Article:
The National School Boards Association completed an independent review Friday of a controversial letter that asked the Department of Justice to investigate parents under "domestic terrorism laws," laying the blame at the feet of its former interim CEO.
The investigation said the letter, sent in September last year, was the fault of then-interim CEO and Executive Director Chip Slaven, who was responsible for the "origin and substance" of the letter. The letter was written in response to growing tensions at school board meetings over students' return to the classroom following the pandemic, according to the 57-page review.
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Current NSBA President Frank Henderson said the board officers regret not reviewing the letter more closely at the time and admitted it never should have been sent. The letter had only been shared with the board officers prior to it being sent to the Biden administration.
"The sentiments shared do not represent the board’s views or the views of the NSBA," Henderson said. "We are focused now on implementing processes to ensure this does not happen again.”
Although the letter was condemned by the NSBA after it was published, it did not violate any policy or procedure, the report said, despite most of the board not being aware the letter even existed.
"Sending the letter without full board approval highlighted a concerning lack of internal process and accountability and harmed the mission of our organization," current CEO and Executive Director John Heim said. "While the events as recounted in the review are unfortunate, there are a number of important takeaways that will help our organization as we move forward."
The investigation revealed multiple emails sent between Slaven and Mary Wall, a senior adviser to President Joe Biden. In one email, written Sept. 21, 2021, Wall asked to see a copy of the letter so she could talk about the letter with other White House offices and the DOJ. However, the Biden administration and the Education Department did not specifically request the letter, according to the report.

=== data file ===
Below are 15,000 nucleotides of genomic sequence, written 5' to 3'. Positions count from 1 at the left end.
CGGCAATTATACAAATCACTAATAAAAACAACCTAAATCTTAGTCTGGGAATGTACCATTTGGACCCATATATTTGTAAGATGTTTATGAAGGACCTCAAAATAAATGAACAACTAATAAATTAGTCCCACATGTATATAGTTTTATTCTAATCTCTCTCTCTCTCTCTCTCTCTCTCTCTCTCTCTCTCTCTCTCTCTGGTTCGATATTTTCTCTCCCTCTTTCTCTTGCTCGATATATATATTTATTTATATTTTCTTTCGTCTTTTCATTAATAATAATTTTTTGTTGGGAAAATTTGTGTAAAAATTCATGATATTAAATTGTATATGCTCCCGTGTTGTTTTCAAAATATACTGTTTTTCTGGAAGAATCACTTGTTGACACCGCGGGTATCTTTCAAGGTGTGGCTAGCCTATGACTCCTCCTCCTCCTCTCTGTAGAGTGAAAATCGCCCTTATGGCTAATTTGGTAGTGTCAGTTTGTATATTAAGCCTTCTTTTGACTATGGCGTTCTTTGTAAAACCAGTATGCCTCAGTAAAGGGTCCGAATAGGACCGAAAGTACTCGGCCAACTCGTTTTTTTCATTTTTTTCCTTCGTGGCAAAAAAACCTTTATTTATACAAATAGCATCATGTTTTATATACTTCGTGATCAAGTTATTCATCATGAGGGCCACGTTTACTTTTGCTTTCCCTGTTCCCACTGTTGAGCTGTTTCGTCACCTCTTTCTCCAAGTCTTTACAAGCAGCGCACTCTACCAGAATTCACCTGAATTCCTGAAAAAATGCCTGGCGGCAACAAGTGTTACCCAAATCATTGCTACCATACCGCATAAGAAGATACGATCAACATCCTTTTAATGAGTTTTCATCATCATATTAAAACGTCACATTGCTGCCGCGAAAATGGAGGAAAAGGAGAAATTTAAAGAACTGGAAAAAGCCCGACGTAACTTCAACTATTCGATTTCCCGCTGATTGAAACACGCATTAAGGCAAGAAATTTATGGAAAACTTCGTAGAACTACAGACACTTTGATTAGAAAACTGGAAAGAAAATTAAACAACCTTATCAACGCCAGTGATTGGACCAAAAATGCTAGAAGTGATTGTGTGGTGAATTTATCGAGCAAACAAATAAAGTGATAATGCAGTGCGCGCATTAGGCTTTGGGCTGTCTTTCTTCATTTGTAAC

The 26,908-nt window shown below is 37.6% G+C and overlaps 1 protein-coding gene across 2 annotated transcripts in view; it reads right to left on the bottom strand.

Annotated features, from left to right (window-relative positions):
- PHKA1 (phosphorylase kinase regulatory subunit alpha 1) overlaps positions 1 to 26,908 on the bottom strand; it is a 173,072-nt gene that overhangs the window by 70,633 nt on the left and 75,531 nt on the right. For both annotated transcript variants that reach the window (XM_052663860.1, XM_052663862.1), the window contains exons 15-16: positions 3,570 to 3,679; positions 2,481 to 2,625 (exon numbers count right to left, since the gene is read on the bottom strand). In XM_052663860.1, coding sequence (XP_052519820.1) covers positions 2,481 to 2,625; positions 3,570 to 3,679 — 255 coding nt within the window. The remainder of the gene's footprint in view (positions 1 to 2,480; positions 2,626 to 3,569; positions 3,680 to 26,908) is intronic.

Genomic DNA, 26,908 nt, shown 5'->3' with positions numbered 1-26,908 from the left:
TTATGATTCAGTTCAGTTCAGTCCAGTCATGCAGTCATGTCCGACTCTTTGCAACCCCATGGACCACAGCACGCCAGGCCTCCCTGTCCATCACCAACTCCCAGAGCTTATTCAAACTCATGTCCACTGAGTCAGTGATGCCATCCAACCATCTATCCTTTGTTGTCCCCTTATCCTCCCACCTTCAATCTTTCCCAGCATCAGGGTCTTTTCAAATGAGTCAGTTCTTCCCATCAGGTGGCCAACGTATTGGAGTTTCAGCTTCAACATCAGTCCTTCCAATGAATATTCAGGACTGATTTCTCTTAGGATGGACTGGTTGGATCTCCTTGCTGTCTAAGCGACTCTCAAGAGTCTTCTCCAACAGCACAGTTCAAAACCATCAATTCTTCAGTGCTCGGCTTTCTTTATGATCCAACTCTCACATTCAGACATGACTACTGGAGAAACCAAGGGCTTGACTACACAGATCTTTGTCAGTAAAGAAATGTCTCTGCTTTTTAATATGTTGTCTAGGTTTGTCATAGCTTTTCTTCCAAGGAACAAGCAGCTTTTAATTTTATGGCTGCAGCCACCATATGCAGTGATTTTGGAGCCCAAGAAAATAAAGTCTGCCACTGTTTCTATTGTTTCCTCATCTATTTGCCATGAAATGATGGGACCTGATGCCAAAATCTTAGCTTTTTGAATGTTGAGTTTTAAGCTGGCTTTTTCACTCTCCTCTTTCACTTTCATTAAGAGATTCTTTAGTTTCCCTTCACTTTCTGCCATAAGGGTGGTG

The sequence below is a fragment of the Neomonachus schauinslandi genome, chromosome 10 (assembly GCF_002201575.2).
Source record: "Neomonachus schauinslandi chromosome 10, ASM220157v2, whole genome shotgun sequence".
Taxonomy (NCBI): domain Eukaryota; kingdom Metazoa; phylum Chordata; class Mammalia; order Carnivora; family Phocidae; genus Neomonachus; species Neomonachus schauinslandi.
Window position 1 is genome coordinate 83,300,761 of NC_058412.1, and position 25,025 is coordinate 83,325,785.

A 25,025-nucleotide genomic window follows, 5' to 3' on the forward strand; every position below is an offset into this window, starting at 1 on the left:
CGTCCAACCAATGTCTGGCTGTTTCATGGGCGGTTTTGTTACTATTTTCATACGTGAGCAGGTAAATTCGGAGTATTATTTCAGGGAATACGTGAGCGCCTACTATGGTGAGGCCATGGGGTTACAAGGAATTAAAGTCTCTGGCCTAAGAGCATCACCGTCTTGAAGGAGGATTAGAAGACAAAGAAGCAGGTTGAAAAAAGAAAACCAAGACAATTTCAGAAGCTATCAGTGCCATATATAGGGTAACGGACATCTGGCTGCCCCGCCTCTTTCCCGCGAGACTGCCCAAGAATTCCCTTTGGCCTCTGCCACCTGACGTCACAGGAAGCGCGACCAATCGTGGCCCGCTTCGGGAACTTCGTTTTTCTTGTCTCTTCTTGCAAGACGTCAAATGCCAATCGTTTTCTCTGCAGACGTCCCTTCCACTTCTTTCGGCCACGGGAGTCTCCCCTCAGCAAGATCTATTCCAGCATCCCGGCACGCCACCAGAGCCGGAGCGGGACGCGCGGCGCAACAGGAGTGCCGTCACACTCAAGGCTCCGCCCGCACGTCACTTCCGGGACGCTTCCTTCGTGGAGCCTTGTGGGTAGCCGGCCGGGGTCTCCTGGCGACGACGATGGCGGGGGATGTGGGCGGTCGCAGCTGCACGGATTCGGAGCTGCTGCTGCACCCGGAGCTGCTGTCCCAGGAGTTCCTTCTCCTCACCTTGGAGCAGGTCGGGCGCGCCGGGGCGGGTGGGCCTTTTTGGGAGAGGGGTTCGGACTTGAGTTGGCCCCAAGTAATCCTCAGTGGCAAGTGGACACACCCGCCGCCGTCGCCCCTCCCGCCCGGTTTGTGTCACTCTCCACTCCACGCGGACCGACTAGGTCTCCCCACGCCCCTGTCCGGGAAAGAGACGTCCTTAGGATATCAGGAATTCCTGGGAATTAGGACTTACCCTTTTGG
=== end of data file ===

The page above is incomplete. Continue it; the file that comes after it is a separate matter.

The letter, sent Sept. 29, had requested that the DOJ and "federal law enforcement monitor and, potentially, intervene in local school board meetings across the country" and asked for possible enforcement of the Gun-Free School Zone Act, the Patriot Act as it relates to domestic terrorism, the Matthew Shepard and James Byrd Jr. Hate Crimes Prevention Act, and the Conspiracy Against Rights statute, among others.
Less than a week later, Attorney General Merrick Garland issued a "series of measures aimed at addressing the rise in criminal conduct directed toward school personnel."
As a result of Garland's memo and the letter from the NSBA, parents condemned the letter, and state school board associations withdrew from the national association. Republicans in Congress also called for Garland's resignation or removal.
Nicole Neily, president of Parents Defending Education, said the investigation revealed that White House officials betrayed the trust of the public, especially when it came to invoking the Patriot Act against parents.
"As a result of the NSBA’s internal investigation, the American people now know that Biden Administration officials did indeed work with NSBA on the since-retracted letter requesting federal intervention in school board issues," Neily said. "It is inexcusable that a senior White House advisor would have the audacity to collaborate on a public request to use the Patriot Act against families; this is, quite literally, a betrayal of trust by the highest levels of government."
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The NSBA said it has now added new protocols as a result of the letter and investigation, including new protocols for talking to the federal government and members of Congress. It has also adopted new belief statements focusing on the nonpartisanship of the organization.